Again, on the twisty roads in the south of France, I was more than satisfied with the street mode. Even when we hit the mountain passes, I didn’t want any more power and I was able to have a spirited, enjoyable ride. The street mode should be fine for 80% of the time away from fast A-roads or the motorway.
However, flick into the full sports mode and the SR/S comes alive; acceleration is rapid, no matter what the road speed. There is no lag, no hesitation, you’re instantly propelled towards the horizon. On the motorway I was blown away by the rapid roll-on acceleration from 60mph to 80mph, which took me by surprise.
Unlike a petrol bike, you don’t have to kick back a few gears for instant power, instead it’s always there, and hugely impressive. In this mode it’s hard to compare to a petrol bike as top speed is just 125mph (claimed), but that acceleration – the way it feels when you roll on the throttle – is like a big sports naked, a Z1000 perhaps. The only downside of the sports mode is that it zaps power from the battery, which in turn vastly reduces the range.
Handling, Suspension, Chassis and Weight
Weight has always been an issue with electric bikes. I raced in the TT Zero race on the Isle of Man several times and it was always an issue on a 260kg bike, but although the Zero SR/S is hefty, it’s not too bad, and more comparable to a large, sporty, fully fuelled naked bike.
229kg isn’t light but is more than manageable, and Zero have made significant changes to aid the handling. The fully adjustable Showa suspension looks visually identical to that on the naked F model but is completely new internally, with new springs and a revised shim stack.
The ride is on the sporty side; there isn’t a huge amount of travel on the suspension, which results in a firm ride. This is fine for smooth French roads, but I’d prefer it to be plusher, especially on bumpy B-roads. However, the flip side is the way it controls the weight of the bike, particularly in fast corners and when you apply the strong brakes.
The bars are relatively wide and high, and the pegs are low, which allow you to manhandle the bike with relative ease. Ground clearance is also good for this type of bike, while the Pirelli tyres give excellent feedback. So think sports-touring rather than full-on touring – like a Ninja 1000SX or Suzuki GSX-S1000.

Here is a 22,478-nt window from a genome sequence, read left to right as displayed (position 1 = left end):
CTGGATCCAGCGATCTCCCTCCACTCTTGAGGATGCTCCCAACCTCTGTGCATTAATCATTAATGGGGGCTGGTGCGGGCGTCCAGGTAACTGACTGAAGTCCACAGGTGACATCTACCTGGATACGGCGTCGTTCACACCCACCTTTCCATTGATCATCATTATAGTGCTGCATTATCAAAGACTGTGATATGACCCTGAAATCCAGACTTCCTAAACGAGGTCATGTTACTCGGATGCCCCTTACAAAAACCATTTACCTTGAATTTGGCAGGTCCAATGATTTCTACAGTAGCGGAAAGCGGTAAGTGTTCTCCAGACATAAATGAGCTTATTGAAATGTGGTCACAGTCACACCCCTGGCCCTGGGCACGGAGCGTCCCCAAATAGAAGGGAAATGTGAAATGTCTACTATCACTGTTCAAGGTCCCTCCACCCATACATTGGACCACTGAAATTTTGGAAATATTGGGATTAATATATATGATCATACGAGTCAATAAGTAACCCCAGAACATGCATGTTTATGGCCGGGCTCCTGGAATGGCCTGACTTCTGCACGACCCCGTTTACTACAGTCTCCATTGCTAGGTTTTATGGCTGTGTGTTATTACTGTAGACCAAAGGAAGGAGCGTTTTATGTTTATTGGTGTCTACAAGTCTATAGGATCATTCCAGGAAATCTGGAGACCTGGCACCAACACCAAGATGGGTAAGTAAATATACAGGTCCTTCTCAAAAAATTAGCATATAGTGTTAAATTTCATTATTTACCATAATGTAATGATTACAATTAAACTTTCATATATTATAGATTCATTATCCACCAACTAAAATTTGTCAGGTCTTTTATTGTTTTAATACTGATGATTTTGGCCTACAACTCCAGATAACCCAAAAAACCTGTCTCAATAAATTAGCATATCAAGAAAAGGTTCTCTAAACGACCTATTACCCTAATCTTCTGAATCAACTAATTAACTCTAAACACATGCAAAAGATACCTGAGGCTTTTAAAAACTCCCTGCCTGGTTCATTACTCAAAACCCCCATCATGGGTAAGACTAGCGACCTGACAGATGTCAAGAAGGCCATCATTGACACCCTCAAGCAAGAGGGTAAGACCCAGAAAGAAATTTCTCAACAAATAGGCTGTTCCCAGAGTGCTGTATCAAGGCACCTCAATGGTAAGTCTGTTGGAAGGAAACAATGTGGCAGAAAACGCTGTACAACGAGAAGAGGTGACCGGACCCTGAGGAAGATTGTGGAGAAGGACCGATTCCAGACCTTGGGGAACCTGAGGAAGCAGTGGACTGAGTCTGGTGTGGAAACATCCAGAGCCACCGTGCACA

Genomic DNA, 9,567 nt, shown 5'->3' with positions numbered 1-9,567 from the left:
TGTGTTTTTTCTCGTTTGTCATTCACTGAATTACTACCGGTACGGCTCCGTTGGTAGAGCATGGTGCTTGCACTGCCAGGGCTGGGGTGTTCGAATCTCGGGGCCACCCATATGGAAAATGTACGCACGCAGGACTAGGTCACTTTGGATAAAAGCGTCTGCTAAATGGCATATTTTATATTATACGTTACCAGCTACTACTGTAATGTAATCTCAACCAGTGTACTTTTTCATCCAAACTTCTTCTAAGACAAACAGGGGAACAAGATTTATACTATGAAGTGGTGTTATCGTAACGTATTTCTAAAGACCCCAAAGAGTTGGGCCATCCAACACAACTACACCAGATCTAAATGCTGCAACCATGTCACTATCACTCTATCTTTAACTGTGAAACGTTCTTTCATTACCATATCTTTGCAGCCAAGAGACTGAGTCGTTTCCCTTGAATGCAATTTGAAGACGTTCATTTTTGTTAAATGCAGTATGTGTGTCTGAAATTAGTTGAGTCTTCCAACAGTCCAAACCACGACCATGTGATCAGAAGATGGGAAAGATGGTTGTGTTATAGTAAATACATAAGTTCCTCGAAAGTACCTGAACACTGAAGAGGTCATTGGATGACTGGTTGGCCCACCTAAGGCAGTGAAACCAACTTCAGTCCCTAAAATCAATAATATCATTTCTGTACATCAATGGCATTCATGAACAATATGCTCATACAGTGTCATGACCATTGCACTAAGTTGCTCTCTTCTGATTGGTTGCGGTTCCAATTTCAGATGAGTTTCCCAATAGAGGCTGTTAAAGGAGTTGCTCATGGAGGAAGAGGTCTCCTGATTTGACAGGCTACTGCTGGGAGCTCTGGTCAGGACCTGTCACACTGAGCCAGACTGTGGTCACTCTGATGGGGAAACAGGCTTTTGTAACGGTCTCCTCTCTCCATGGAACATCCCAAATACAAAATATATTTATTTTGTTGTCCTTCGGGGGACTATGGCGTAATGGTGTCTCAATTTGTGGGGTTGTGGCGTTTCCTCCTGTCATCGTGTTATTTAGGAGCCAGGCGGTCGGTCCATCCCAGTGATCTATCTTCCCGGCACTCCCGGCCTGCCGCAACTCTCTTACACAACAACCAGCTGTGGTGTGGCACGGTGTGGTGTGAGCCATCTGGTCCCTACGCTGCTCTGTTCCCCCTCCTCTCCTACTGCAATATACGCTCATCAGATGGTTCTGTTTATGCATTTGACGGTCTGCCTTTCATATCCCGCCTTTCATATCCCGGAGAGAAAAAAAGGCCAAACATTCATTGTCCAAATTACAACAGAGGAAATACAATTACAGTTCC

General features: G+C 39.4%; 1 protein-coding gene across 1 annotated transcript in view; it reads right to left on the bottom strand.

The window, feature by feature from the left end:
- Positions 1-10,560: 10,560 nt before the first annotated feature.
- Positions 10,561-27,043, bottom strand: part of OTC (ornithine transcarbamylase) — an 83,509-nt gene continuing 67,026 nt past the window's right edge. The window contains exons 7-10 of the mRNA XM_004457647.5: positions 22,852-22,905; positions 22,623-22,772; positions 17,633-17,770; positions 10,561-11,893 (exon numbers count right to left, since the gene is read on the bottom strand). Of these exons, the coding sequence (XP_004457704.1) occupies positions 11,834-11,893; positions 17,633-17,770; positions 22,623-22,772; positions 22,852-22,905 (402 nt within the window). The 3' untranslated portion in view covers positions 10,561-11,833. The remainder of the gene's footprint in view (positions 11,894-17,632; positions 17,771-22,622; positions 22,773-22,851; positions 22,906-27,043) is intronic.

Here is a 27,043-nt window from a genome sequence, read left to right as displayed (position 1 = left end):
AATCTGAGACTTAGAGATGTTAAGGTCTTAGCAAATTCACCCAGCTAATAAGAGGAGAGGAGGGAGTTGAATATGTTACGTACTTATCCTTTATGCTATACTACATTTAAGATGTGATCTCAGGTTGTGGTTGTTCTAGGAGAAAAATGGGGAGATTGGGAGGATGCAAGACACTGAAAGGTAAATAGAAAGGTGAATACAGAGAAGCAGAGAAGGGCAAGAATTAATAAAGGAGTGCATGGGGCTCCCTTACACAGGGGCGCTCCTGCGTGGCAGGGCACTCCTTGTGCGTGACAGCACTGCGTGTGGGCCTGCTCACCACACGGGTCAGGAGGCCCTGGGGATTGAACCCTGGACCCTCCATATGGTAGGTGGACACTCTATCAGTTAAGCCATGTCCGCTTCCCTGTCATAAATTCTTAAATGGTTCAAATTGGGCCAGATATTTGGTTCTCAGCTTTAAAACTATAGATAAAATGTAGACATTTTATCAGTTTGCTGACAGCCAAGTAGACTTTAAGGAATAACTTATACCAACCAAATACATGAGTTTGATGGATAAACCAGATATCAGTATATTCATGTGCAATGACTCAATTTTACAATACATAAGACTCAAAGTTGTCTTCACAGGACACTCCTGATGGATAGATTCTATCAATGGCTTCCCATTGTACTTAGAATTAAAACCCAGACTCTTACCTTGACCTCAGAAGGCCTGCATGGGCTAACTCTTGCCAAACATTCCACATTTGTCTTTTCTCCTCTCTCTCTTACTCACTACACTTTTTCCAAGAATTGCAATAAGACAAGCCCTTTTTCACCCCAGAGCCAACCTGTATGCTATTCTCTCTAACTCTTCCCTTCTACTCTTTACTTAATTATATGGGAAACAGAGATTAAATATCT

The new screen and bodywork do a decent job of keeping you out of the windblast, while the pillion now gets good side grab handles and pegs that are not too high. In the accessories catalogue there are even solid panniers and a top box on offer. Don’t forget, there is also storage in the dummy fuel tank, enough for the charging cable, waterproofs or spare gloves. There is even a handy USB charger.
However, unlike a petrol bike, comfort isn’t an issue as you’re going to have to stop every 100 miles or so to re-charge, and that will take enough time to relax and chill out. This isn’t a bike you’re going to be able to cover 500 miles-plus in a day, at least not without careful planning.
All the rider aids are lean-sensitive, which means cornering ABS and traction control come as standard. These can be changed on the move or de-activated either via custom modes or remotely via your mobile phone.
The TC intervention doesn’t cut the ignition as it would on a conventional bike, it simply reduces the power/ torque. In rain and eco mode you can feel the intervention, but not so much in street or race mode.
In many ways the TC is more beneficial on an electric bike as there is so much instant torque from less than 500rpm and a direct connection from throttle to tyre. On a cold day it would be easy to spin the rear tyre. In the wet I’d strongly advise keeping the TC active.
Yes, it’s expensive, compared to a normal petrol bike, but after the initial outlay, running costs are significantly reduced. If you can live with a 80 to 100-mile range, sometimes less, use a bike mainly for commuting and short journeys, then it is a serious contender.
It will be interesting to see how the bikes perform in the real world on faster roads away from the glamour of Cannes. We’re looking forward to a ‘real-world’ MSL test.